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Students get the chance to fly for real at Lee Gilmer Memorial Airport
Sixteen-year-old Andrew Hugonnett, a junior from Austin, Texas, fiddles with controls inside a Cessna plane Monday at the Lanier Flight Center. About 120 students from around the country participated in a national leadership program offered through North Georgia College & State University. This aviation program is offered through LeadAmerica, which lets high school students learn about careers through real world experience. - photo by SARA GUEVARA

Some people have to explore a number of options before they discover what they really want to do with their lives.

But Ashley Thompson, a rising high school senior from Richmond Hill, isn’t one of those.

"My goal in life actually is to design a military spy plane," Thompson said.

Thompson and about 120 other high schoolers are getting the chance to explore their interests in aviation and aeronautics this week as part of the LeadAmerica Conference at North Georgia College & State University.

Students from across the country were able to pilot their own flights Monday as the 10-day conference kicked off at Lanier Flight Center at Lee Gilmer Memorial Airport.

Phil Shockey, vice president of Lanier Flight Center, said he has enjoyed working with the Lead-America group.

He and other flight instructors accompanied the teens as they piloted a 30-minute flight from Gainesville to Toccoa.

"We’re giving them the experience and the thrill of flight," Shockey said. "It’s pretty special."

Shockey said 30 students get the chance to fly each day.

"It was great fun. It was thrilling, something you’ll remember forever," said Thompson, who aspires to attend Embry-Riddle Aeronautical University after high school.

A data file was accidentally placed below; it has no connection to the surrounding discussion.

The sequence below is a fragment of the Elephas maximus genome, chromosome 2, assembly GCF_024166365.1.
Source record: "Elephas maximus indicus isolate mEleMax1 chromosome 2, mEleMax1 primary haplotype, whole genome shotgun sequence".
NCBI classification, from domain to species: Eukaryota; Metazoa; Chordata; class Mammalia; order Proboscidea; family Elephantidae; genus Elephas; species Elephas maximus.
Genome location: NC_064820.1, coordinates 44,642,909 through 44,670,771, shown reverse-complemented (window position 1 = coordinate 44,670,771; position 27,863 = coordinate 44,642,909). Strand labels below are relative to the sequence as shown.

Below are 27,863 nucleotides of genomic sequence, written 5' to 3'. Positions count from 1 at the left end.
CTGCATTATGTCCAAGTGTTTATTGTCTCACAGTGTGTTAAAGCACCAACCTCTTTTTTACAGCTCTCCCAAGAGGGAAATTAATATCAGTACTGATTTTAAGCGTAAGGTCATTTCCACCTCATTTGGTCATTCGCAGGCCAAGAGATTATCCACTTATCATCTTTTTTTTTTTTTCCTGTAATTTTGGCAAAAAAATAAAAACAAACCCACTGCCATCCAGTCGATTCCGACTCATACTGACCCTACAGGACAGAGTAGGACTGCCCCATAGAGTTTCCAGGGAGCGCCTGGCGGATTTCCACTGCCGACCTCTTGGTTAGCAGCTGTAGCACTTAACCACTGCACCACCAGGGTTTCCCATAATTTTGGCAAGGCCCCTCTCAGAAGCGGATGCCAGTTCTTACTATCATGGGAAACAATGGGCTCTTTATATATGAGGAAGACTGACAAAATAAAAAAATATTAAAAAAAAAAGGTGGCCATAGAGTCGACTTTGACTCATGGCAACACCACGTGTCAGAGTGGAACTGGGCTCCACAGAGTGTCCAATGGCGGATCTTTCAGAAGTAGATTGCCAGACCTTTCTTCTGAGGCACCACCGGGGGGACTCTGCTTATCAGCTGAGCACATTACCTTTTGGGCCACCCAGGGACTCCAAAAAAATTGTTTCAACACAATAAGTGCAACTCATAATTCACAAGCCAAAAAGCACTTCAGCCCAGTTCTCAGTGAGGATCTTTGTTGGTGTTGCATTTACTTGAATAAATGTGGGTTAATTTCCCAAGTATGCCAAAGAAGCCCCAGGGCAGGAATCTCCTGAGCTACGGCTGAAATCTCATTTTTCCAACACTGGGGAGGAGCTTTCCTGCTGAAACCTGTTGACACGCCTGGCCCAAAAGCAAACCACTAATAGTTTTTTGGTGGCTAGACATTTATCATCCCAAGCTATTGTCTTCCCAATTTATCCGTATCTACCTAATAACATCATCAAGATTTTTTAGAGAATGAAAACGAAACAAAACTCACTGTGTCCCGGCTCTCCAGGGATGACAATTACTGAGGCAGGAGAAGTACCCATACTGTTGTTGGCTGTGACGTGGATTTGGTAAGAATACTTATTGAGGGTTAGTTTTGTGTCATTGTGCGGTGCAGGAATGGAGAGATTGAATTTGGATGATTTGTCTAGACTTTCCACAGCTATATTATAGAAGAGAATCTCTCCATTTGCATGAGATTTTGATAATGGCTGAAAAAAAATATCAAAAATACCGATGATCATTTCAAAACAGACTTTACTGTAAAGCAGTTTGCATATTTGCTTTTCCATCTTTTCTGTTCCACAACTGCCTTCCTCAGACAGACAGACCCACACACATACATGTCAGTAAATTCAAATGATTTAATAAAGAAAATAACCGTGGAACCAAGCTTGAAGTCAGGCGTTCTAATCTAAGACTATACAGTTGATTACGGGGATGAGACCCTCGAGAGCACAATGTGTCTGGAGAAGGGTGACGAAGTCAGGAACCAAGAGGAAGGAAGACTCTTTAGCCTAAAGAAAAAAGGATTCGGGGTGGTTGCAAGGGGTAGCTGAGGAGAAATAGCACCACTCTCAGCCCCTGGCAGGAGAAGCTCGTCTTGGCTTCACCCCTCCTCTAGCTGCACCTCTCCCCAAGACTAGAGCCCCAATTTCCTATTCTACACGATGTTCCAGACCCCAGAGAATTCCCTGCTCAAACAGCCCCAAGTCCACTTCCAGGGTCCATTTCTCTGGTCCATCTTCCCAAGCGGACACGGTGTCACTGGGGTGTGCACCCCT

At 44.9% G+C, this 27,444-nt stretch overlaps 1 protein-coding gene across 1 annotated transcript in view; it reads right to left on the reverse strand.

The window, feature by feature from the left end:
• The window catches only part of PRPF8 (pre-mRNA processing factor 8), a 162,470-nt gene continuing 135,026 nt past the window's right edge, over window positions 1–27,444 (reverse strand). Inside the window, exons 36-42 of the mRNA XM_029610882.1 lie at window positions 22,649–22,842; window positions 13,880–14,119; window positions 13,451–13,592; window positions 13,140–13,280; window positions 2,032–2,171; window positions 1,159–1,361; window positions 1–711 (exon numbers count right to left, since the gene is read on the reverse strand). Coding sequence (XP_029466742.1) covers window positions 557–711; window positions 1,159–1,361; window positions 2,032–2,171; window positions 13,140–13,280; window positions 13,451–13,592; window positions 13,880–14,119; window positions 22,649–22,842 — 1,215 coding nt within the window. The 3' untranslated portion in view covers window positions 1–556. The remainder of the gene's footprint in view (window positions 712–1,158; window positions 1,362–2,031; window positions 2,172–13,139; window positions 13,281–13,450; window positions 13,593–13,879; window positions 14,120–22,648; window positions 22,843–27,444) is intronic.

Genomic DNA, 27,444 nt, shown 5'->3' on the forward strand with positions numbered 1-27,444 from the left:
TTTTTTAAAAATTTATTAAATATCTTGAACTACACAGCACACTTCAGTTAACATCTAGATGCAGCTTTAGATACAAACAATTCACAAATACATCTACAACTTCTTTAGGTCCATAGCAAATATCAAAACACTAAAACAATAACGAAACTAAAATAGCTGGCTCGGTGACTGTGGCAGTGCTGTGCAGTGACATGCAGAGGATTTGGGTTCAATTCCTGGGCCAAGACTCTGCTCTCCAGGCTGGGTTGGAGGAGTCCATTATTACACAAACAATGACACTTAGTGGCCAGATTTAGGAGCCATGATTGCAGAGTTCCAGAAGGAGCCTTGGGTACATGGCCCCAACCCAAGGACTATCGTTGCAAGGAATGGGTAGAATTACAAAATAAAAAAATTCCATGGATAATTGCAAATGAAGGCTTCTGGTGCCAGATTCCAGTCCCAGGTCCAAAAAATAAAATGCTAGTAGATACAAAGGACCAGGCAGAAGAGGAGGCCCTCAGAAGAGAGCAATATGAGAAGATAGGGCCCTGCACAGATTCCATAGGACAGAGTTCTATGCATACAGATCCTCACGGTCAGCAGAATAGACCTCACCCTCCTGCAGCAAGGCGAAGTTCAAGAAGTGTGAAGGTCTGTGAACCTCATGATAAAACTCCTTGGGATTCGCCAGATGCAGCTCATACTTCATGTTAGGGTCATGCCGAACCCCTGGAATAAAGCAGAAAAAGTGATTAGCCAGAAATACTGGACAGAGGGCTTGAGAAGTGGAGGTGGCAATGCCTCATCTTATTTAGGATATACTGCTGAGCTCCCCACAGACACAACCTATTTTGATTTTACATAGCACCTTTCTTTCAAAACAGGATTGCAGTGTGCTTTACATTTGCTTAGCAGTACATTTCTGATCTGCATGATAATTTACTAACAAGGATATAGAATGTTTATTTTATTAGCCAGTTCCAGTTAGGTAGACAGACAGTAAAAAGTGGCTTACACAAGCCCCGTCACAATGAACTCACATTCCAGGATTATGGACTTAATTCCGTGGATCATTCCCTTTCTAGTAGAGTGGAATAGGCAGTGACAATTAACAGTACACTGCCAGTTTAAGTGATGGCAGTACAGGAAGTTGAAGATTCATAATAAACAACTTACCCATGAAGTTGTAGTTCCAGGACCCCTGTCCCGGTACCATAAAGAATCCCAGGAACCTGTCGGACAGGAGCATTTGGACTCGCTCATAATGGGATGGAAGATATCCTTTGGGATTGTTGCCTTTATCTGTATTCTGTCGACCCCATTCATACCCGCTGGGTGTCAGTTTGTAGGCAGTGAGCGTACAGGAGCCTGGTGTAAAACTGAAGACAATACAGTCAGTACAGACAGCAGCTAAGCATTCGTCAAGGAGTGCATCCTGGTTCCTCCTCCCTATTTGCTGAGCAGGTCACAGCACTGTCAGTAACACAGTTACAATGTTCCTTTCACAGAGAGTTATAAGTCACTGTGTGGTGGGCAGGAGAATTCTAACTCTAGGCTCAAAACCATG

Thompson said she enjoyed flying the plane, but her greatest interest is in designing and engineering aircraft.

The program attracts a range of kids with different interests. Some, like Thompson, have been interested in aviation and aeronautics for years, and some are just interested in learning what it’s all about.

Mitchell Stockenburg of Fredericksburg, Va., said he has wanted to be a fighter pilot for the Navy his whole life and was interested in the program to learn more about flying planes.

Michelle Lin of Cupertino,
Calif., said she is just interested in learning something new.

"I actually don’t know ... anything about planes. I’ve never had a huge passion for them either," she said. "This is the perfect age to learn solely for the purpose of learning."

Besides having the opportunity to actually fly an airplane, LeadAmerica students will get to take other classes and field trips and hear speakers throughout the week.

Darrell "Coach" Kain, the program director for the conference, said the group also will be going to Dobbins Air Force Base and Lockheed Martin in Marietta.

Only high school students who are in the top 10 percent of their classes are able to attend Lead-America conferences.

"They’re leaders in their own communities, and they’re looking for different leadership experience over the summer," Kain said.

The teens get to have fun and make friends, but there is also quite a bit of work and learning involved.

"We also have a ground school program where we have an instructor that comes in and gives 11 lectures on how to fly planes from just an instructional standpoint," Kain said.

And he said when they are not doing aviation-related activities, the teens are learning about leadership, participating in team building exercises and public speaking.

This year, Hall County was selected as the location for Lead-America.

"It’s a big deal for us," Shockey said. "I think it’s probably a really good thing to speak of as far as attention to Gainesville and attention to Lee Gilmer (Memorial) Airport."

And Kain said during the organization’s first session in Georgia, the LeadAmerica staff has had a "great experience" so far.

"They’ve had the military program at North Georgia College before, and it was very successful. And the reputation of the Lanier Flight Center was excellent, so those are the main two reasons that it moved the program here," Kain said.

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